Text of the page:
5. Recently, I attended a wedding in Latin here in California. Although a handbook in English translation of the mass were handed out to the attendees, I can only count a few looking down and reading the handbook. A cousin of the bride was seated in our few. He had quit going to mass for about 2 yrs. I thought if only he had understood what was said during mass, because they were so wholesome, holy and meaningful, perhaps it would have made a difference on this young fellow’s life who has been lost in the faith. For me Latin mass is good for those who can understand the language and those who have good eyesight to and dont mind reading the translation the whole time during mass.

  6. I will not find myself missing anything on this list

  7. Not only the Sign of Peace, but pre-Mass “Introductions” and holding hands for the Our Father. Supposedly they banned holding hands, but it still goes on.on

    And its not the congregational singing that’s so bad, it’s the kind of music. Even in English, can’t we please have Bach and Handel rather than all this “gathering garbage? Please?

    It’s fine and well to talk about finding a Latin Mass, but I don’t drive and can’t even make it to the local parish all the time.

  8. I’ll throw one in: you won’t see the pulpit used for the purpose of establishing the priest’s “relevance” by referring to pop culture, politics, or the latest amusing, heartwarming utterances by the Pope and otherwise used to warm the crowd up or break the ice with hardy-har-har knee slappers etc. In the two Trad chapels in this region (one SSPX, the other FSSP), the priest homilists are very careful to not waste literally a single word on ANYTHING other than laying out the high stakes of life on earth; supporting, encouraging, and not infrequently challenging the faithful to strive for holiness, and encouraging all of us to do our part to build the Kingdom of God.

    When I went to college I left the mainstream novus ordo faith and went Protestant for around a decade. In that time I heard lots of good “preaching”. I subsequently returned to novus ordo Catholicism and then discovered the “old” Mass when Pope Benedict released Summorum Pontificum. When I started attending these two chapels what I found was that the priests there preached as well as any Protestant and yet, they had the Mass too, and the Mass in the fullness of its majesty, truly worthy of the significance of what it going on.

    Keep up the good work Brian – – it is simply a matter of time before enough (especially, young) novus ordo Catholics discover what they’re missing or what (as Fr. Z was remarking on in the past few days) they’ve been robbed of.

  9. No applause at any time!!!

  10. Fr. Chris Daigle

    It is my experience that I love the Mass approved by the United States Conference of Catholic Bishops since Vatican II. I am bound by sacred promises to celebrate the Mass approved by our United States conference of bishops. It truly celebrates the joyful nature of the New Covenant given to us by Our Sacred Lord.

    • I’m sorry that you feel that way, Fr., but for very many of us who realize what was stripped from us, and in its place was given the banal, fabricated Bugnini product through lies and manipulation, we will forever lament this vile substitution, valid or otherwise.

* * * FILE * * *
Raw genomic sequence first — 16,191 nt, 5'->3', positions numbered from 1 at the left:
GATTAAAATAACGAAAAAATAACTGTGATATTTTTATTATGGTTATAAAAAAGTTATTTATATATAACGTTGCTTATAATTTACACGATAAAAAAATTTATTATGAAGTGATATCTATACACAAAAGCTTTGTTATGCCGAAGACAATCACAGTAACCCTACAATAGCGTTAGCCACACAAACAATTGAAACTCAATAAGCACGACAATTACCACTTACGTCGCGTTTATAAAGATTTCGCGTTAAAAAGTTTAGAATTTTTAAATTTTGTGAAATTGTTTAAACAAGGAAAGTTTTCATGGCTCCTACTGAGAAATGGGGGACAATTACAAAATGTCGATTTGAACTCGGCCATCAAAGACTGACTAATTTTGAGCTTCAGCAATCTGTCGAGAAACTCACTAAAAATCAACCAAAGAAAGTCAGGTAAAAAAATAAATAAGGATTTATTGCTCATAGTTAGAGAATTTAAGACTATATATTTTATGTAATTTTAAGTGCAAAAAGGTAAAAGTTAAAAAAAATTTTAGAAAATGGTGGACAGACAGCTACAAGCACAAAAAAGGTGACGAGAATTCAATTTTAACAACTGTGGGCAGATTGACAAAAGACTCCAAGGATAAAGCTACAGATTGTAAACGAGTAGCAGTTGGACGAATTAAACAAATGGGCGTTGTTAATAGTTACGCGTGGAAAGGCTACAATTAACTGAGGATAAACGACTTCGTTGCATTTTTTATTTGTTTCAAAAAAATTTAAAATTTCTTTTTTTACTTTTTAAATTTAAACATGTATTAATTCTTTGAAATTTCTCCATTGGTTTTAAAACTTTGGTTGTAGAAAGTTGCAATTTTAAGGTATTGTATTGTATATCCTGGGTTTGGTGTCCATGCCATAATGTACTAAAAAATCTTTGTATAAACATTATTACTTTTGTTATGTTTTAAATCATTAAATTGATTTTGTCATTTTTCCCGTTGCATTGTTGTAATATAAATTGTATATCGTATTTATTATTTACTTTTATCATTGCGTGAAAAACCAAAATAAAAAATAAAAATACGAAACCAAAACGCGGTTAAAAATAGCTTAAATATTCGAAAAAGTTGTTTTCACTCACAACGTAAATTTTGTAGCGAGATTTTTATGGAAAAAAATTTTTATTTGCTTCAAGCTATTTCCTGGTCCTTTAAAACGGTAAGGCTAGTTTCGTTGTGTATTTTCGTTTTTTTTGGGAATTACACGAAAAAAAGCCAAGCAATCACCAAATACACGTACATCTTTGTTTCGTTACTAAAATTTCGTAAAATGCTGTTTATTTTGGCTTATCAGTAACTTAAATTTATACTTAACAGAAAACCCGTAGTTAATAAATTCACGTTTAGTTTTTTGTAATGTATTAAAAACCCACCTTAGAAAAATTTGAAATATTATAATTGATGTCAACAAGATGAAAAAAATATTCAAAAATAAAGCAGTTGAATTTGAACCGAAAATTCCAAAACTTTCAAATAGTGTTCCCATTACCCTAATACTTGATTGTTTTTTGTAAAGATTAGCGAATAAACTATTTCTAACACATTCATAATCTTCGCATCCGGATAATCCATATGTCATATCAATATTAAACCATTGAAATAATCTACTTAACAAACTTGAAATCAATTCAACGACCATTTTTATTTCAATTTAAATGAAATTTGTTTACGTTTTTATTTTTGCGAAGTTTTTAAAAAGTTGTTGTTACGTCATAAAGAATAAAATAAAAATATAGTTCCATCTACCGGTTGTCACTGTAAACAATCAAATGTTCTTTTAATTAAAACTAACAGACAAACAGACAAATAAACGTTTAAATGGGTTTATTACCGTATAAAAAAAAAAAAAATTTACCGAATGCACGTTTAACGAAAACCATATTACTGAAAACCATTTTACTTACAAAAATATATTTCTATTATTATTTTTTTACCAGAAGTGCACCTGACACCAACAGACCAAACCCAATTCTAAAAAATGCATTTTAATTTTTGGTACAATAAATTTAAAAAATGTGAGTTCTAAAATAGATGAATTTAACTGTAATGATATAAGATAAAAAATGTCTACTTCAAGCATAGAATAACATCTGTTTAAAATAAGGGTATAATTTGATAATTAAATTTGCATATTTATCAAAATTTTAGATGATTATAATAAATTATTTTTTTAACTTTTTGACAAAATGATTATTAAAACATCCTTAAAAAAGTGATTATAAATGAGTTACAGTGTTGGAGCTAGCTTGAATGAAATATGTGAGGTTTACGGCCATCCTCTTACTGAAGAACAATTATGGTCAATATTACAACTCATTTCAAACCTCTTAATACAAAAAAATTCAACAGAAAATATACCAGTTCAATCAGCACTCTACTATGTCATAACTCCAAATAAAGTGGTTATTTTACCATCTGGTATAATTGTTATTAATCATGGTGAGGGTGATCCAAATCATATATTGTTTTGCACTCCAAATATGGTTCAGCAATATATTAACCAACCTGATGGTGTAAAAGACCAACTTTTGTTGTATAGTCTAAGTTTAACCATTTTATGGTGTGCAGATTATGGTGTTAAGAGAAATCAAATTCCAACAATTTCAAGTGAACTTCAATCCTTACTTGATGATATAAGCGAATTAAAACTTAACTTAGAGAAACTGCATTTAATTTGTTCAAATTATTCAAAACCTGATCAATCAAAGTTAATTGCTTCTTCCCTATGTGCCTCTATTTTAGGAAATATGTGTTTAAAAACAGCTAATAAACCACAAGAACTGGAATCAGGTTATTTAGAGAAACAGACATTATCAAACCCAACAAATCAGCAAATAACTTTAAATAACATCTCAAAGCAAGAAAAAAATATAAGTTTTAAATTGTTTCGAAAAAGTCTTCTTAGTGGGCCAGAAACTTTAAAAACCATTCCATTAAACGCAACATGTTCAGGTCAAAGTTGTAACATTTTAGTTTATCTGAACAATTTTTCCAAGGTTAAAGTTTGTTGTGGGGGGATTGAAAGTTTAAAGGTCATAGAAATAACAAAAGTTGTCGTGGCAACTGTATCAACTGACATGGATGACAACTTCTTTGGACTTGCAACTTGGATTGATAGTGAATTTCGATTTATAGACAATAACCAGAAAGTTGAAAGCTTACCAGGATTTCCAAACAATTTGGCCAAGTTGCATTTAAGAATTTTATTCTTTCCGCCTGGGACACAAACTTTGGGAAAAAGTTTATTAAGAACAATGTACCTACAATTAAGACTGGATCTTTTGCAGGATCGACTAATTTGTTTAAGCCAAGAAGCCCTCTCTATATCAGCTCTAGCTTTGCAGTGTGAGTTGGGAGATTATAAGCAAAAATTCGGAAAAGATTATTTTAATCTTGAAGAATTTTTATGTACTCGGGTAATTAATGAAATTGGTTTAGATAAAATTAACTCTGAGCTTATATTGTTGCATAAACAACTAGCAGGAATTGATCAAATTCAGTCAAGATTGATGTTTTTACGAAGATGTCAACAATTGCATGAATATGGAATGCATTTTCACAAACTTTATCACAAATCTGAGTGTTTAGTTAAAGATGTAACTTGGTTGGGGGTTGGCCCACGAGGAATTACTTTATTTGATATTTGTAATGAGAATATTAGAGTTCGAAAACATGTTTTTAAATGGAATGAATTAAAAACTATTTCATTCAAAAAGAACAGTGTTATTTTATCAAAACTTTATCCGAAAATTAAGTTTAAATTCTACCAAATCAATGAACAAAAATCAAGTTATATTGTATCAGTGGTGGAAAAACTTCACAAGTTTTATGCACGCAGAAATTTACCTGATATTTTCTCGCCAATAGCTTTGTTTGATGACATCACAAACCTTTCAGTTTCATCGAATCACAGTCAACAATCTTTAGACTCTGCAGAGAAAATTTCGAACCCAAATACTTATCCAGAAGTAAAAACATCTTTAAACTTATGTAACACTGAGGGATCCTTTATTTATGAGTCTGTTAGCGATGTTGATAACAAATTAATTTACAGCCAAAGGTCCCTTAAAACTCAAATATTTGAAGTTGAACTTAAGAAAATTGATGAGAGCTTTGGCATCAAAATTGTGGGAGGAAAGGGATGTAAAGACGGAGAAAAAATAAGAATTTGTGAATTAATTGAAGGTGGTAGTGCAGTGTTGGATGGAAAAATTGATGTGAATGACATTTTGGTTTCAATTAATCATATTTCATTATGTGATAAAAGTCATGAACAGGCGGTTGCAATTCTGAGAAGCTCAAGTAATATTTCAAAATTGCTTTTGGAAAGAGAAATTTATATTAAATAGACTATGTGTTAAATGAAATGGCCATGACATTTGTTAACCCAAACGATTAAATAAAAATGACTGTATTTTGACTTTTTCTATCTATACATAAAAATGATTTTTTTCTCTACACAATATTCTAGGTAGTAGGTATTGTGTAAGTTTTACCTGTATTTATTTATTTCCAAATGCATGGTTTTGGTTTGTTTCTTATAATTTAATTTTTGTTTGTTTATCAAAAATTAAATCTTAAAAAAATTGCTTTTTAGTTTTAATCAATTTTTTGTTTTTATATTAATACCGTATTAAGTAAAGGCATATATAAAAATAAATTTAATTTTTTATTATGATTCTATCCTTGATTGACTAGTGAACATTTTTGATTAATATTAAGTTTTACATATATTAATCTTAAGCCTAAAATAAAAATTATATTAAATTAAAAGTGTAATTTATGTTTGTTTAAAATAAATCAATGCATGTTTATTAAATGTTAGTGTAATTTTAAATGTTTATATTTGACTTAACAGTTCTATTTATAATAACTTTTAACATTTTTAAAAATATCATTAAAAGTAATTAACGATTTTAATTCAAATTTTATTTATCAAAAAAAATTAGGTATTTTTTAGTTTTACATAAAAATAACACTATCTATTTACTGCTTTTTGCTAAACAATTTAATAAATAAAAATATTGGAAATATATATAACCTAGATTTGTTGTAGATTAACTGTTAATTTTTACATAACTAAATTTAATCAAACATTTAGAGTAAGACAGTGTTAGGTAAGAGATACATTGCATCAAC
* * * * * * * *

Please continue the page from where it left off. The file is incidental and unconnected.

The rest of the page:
• You joke, right?

      As a convert from Protestantism, I deliberately chose the Byzantine Catholic Church over the Roman Church specifically because of the Liturgy, or I should say, the lack thereof in the Roman Church.

      Sadly, I had to leave the Ruthenians because they fell into the same feminist language and nonsense that the Romans have in some places embraced. I guess the next stop for me is Holy Orthodoxy. At least they haven’t changed.

    • Actually, Father, you are not bound exclusively to the NO, because Summorium Pontificum is still in effect due to the failure of the pontiff to rescind it so far. Of course, he won’t do that while Pope Benedict still lives, but you can bet Francis will do so within weeks after his passing.

  11. Fr Daigle is another.

  12. Michael Sean McArdle

    When you have been taught how to attend Mass from a very early age, usually by Nuns and family in my case, and you attend it regularly in the Latin Tradition, and even serve at Mass as an Altar Boy as I did, and then one day you’re told that the old way is wrong and we will now celebrate Mass a new way. WHY? The Father Son and Holy Ghost, oh I mean, Holy Spirit haven’t changed, why are we? In every Sunday Missal one page was in Latin and the facing page was in English… So I don’t buy the excuse… “So everyone will understand what is being said at Mass”. I know of 2 Priests, personally, that are VERY much against saying the Mass in Latin. I think the politics of the catholic Church had much to with the changing to English. It was also said to gain more converts… I’m pretty sure they could read the English pages in the Sunday Missal to follow along so that’s another excuse I don’t buy into… Just MY OPINION… At my church we didn’t even have a Crucifix on the altar until I complained about it enough times I think the Priest but one there just to shut me up !

  13. “You will miss your beloved neighbor speaking responses three syllables ahead of the rest of the congregation …”

    It depends. The norms for spoken responses at the Traditional Mass (the so-called “dialogue Mass,” if you will) are governed by a 1958 decree, and at one time, the discretion of the local bishop, as opposed to however tightly wound are either the priest of the faithful in the pews. And that in turn depends (at least in North America) on from what part of Europe the immigrants came and brought the Faith with them. In the Midwest, the descendants of German Catholics respond freely to the priest, and everybody lives. In some parts of the East Coast, the descendants of the Irish are tuned to their inner “bogtrotter” and you won’t hear a peep from out of the pews.

    “11. Congregational singing.”

    On the contrary, the faithful are permitted to sing the parts that belong to them, which would include the chanted responses to the priest, and the Ordinary of the Mass when using Gregorian chant (the Kyrie, Gloria, etc).

    • Thanks for your interesting observations.

      Perhaps I find the parishioner my cousin calls “The Nemesis” particularly irritating because my grandparents were of mostly Irish descent.